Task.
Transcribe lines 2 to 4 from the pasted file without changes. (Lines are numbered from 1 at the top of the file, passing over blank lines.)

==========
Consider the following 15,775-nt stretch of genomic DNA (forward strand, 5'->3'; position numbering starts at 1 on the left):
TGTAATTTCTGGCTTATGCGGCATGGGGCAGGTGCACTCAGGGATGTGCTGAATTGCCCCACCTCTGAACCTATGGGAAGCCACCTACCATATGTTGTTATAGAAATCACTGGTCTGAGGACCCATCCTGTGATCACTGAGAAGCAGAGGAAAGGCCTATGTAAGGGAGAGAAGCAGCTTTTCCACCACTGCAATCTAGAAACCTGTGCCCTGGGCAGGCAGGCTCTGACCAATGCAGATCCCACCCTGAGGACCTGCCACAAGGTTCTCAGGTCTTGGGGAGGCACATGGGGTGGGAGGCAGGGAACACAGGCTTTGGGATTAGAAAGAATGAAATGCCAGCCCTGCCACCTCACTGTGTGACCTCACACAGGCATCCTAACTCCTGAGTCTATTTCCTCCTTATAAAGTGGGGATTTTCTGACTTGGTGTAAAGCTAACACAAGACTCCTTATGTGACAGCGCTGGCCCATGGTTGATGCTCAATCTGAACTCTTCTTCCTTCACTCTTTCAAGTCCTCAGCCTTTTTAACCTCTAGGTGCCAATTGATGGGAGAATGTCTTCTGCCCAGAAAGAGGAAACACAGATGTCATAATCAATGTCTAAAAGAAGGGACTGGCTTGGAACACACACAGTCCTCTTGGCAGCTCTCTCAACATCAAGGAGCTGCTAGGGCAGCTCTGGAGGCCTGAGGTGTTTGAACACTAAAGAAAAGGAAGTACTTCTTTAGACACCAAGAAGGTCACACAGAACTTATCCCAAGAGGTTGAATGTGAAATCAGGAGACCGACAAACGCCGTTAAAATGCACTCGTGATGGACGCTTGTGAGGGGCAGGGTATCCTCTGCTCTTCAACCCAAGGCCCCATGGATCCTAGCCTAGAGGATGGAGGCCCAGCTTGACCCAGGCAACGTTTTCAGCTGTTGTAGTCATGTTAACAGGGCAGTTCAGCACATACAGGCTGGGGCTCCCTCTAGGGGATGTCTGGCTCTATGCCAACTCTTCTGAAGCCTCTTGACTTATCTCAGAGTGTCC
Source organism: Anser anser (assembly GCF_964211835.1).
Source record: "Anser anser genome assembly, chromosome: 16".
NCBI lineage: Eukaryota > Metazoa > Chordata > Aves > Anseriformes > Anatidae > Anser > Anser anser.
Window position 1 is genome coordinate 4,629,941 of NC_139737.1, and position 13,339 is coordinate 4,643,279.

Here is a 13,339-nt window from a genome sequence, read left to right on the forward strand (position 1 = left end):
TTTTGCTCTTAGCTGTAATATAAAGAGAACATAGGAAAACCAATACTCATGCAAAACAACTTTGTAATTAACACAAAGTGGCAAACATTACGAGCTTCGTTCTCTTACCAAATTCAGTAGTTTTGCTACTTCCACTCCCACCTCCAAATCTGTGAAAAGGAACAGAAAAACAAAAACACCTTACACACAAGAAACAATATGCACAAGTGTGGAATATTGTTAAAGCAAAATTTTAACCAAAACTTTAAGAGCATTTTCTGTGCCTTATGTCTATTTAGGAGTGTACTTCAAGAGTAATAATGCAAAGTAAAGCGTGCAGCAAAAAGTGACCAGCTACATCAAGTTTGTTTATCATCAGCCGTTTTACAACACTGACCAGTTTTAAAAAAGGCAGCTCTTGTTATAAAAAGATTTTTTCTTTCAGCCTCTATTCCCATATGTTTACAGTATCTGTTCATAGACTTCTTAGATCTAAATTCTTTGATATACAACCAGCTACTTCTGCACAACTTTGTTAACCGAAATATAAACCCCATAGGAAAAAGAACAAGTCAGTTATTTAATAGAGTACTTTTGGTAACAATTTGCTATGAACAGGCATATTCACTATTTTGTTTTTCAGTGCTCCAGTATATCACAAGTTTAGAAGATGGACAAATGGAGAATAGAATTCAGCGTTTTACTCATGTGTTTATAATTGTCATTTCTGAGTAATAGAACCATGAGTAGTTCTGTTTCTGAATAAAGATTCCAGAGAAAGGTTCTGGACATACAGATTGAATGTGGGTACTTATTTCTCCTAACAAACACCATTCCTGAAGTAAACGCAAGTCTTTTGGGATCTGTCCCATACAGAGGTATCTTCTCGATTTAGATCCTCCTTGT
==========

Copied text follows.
TGTAATTTCTGGCTTATGCGGCATGGGGCAGGTGCACTCAGGGATGTGCTGAATTGCCCCACCTCTGAACCTATGGGAAGCCACCTACCATATGTTGTTATAGAAATCACTGGTCTGAGGACCCATCCTGTGATCACTGAGAAGCAGAGGAAAGGCCTATGTAAGGGAGAGAAGCAGCTTTTCCACCACTGCAATCTAGAAACCTGTGCCCTGGGCAGGCAGGCTCTGACCAATGCAGATCCCACCCTGAGGACCTGCCACAAGGTTCTCAGGTCTTGGGGAGGCACATGGGGTGGGAGGCAGGGAACACAGGCTTTGGGATTAGAAAGAATGAAATGCCAGCCCTGCCACCTCACTGTGTGACCTCACACAGGCATCCTAACTCCTGAGTCTATTTCCTCCTTATAAAGTGGGGATTTTCTGACTTGGTGTAAAGCTAACACAAGACTCCTTATGTGACAGCGCTGGCCCATGGTTGATGCTCAATCTGAACTCTTCTTCCTTCACTCTTTCAAGTCCTCAGCCTTTTTAACCTCTAGGTGCCAATTGATGGGAGAATGTCTTCTGCCCAGAAAGAGGAAACACAGATGTCATAATCAATGTCTAAAAGAAGGGACTGGCTTGGAACACACACAGTCCTCTTGGCAGCTCTCTCAACATCAAGGAGCTGCTAGGGCAGCTCTGGAGGCCTGAGGTGTTTGAACACTAAAGAAAAGGAAGTACTTCTTTAGACACCAAGAAGGTCACACAGAACTTATCCCAAGAGGTTGAATGTGAAATCAGGAGACCGACAAACGCCGTTAAAATGCACTCGTGATGGACGCTTGTGAGGGGCAGGGTATCCTCTGCTCTTCAACCCAAGGCCCCATGGATCCTAGCCTAGAGGATGGAGGCCCAGCTTGACCCAGGCAACGTTTTCAGCTGTTGTAGTCATGTTAACAGGGCAGTTCAGCACATACAGGCTGGGGCTCCCTCTAGGGGATGTCTGGCTCTATGCCAACTCTTCTGAAGCCTCTTGACTTATCTCAGAGTGTCC
Source organism: Anser anser (assembly GCF_964211835.1).
Source record: "Anser anser genome assembly, chromosome: 16".